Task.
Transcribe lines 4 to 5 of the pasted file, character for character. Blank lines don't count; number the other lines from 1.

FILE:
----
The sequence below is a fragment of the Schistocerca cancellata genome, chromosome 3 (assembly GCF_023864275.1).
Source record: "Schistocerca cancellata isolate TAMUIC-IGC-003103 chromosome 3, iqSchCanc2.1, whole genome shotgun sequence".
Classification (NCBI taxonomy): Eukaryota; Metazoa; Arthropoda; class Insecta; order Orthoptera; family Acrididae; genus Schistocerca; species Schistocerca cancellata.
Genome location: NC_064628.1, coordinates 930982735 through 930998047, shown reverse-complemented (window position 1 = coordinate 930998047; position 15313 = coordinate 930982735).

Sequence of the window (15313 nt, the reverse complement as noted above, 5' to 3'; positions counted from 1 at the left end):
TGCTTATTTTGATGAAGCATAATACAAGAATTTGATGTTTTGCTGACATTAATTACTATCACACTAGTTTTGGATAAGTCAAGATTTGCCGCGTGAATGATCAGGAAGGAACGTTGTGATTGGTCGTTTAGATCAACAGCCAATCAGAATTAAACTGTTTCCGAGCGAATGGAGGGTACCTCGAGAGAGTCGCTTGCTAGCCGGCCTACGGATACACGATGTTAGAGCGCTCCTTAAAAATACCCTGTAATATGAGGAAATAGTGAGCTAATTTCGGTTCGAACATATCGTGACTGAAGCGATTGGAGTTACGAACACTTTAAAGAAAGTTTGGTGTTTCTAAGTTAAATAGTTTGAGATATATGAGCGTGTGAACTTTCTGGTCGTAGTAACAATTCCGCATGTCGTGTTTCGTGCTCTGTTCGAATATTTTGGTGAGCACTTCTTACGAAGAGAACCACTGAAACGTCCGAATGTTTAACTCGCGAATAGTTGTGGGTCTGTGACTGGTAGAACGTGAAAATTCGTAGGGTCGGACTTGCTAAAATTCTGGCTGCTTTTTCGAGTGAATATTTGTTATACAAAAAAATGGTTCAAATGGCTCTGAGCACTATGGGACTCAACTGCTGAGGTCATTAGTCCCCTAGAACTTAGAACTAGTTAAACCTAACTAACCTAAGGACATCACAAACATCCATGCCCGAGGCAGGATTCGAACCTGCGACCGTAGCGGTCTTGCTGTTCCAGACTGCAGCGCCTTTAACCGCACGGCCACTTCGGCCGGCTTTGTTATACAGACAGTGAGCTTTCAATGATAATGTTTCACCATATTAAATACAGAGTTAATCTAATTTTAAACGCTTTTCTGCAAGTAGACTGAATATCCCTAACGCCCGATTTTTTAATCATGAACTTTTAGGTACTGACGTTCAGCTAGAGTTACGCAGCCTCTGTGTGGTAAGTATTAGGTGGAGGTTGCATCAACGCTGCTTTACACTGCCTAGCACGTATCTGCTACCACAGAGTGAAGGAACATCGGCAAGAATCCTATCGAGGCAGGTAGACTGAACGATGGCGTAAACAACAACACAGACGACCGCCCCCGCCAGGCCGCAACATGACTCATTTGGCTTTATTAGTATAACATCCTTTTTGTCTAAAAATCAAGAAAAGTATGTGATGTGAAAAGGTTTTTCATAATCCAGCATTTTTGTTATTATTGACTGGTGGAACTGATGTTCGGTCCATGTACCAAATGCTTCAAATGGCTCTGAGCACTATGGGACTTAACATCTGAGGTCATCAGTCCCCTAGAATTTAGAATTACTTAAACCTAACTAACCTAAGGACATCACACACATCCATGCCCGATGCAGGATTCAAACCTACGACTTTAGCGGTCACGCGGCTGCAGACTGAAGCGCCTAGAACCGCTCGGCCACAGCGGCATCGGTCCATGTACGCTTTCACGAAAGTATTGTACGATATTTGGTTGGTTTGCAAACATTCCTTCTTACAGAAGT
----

Genome location: NC_064628.1, coordinates 930982735 through 930998047, shown reverse-complemented (window position 1 = coordinate 930998047; position 15313 = coordinate 930982735).

Sequence of the window (15313 nt, the reverse complement as noted above, 5' to 3'; positions counted from 1 at the left end):